|Apple, Amazon, Meta, Google|
The European Council and parliament announced the agreement on the Digital Markets Act (DMA) late on Thursday night, heralding a new era of enforcement against technology companies. It comes amid President Biden's visit to Brussels during which time the US and EU have agreed on measures to and on.
The DMA targets so-called "gatekeeper" companies
businesses that have an annual turnover of at least €7.5 billion and at least 45 million monthly end users and 10,000 business users in the EU
In a concession welcomed by the US, the threshold for defining a gatekeeper has been kept low enough to include European as well as American companies.
Not require their versions of the most important software (eg web browsers) be default upon installation
Ensure their instant messaging services' basic functionalities are interoperable with others
Companies who violate the rules could be fined 10% of their global turnover for a first time offence, or 20% for any repeat offences.
In cases where an offender "systematically fails to comply", defined as three violations within eight years, the law allows the European Commission to "impose behavioural or structural remedies".
How much power does this give the EU?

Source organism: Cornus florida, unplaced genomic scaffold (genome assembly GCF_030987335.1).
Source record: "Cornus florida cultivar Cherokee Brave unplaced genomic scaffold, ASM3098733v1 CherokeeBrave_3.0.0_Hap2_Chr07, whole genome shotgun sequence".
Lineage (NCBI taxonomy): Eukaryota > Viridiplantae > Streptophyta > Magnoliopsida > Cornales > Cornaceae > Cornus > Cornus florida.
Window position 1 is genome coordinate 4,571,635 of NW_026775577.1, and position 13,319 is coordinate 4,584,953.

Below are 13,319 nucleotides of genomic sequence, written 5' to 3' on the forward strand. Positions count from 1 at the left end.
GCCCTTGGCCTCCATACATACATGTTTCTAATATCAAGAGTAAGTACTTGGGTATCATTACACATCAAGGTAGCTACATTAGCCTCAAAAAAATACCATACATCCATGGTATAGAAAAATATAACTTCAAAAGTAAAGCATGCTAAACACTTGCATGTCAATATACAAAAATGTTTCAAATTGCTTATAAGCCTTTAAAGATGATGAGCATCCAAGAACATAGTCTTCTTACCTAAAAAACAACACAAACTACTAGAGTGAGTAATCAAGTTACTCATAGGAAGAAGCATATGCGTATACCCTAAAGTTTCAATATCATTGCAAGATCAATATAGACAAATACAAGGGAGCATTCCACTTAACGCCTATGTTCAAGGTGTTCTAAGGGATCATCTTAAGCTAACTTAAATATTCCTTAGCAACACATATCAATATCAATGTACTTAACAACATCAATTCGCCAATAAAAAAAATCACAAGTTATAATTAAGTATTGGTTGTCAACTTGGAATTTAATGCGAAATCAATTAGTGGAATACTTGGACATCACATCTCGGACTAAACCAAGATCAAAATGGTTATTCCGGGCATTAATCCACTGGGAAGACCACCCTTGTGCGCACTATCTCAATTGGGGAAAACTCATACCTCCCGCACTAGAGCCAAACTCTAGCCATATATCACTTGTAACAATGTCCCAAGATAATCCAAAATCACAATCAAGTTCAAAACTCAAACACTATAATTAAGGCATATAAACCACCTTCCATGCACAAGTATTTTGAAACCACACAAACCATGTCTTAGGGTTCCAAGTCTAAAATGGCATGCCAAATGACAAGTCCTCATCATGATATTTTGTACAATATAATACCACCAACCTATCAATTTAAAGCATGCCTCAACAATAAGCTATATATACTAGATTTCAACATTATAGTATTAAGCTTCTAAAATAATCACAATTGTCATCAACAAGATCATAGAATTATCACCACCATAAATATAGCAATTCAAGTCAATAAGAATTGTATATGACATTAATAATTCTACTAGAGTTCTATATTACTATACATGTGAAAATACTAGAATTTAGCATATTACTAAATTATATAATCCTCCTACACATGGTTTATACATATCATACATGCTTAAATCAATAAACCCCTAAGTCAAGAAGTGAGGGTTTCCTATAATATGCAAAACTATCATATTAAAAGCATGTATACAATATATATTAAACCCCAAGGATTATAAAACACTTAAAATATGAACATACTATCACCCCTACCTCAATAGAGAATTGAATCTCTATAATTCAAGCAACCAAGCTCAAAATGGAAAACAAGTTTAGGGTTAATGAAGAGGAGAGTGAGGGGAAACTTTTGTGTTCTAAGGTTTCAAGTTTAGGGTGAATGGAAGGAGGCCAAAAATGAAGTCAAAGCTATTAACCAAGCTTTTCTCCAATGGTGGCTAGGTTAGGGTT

There are dozens of antitrust cases ongoing against the big technology giants across the world, although the most powerful jurisdictions are the US and the EU
The EU's largest ever competition fine was issued back in 2018 for forcing phone makers to pre-install apps including Google Search and Chrome to the exclusion of other search engines and web browsers
Dwarfing this threat is the US, where monopoly and competition laws allow the government to force companies to divest and restructure if they are deemed to be twisting the marketplace to suit themselves
It will require that WhatsApp and iMessage share a basic level of interoperability
Apple is concerned that some provisions of the DMA will create unnecessary privacy and security vulnerabilities for their users while others will prohibit them from charging for intellectual property in which they invest a great deal.
A spokesperson for Amazon said that the company was reviewing what this meant for the company.